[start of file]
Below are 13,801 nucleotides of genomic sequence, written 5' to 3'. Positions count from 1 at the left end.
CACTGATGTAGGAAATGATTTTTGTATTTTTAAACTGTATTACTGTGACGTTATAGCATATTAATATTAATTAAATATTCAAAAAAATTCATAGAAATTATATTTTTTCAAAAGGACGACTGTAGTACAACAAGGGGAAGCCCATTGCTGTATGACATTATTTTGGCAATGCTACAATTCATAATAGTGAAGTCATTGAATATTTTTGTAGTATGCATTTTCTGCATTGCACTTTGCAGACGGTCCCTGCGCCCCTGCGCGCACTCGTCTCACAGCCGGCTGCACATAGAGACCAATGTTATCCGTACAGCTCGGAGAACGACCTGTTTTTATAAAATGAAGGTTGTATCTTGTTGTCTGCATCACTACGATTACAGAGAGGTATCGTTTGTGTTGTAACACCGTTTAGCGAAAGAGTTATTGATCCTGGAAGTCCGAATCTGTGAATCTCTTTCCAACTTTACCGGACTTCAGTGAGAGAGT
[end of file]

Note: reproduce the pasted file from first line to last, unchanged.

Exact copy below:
Below are 13,801 nucleotides of genomic sequence, written 5' to 3'. Positions count from 1 at the left end.
CACTGATGTAGGAAATGATTTTTGTATTTTTAAACTGTATTACTGTGACGTTATAGCATATTAATATTAATTAAATATTCAAAAAAATTCATAGAAATTATATTTTTTCAAAAGGACGACTGTAGTACAACAAGGGGAAGCCCATTGCTGTATGACATTATTTTGGCAATGCTACAATTCATAATAGTGAAGTCATTGAATATTTTTGTAGTATGCATTTTCTGCATTGCACTTTGCAGACGGTCCCTGCGCCCCTGCGCGCACTCGTCTCACAGCCGGCTGCACATAGAGACCAATGTTATCCGTACAGCTCGGAGAACGACCTGTTTTTATAAAATGAAGGTTGTATCTTGTTGTCTGCATCACTACGATTACAGAGAGGTATCGTTTGTGTTGTAACACCGTTTAGCGAAAGAGTTATTGATCCTGGAAGTCCGAATCTGTGAATCTCTTTCCAACTTTACCGGACTTCAGTGAGAGAGT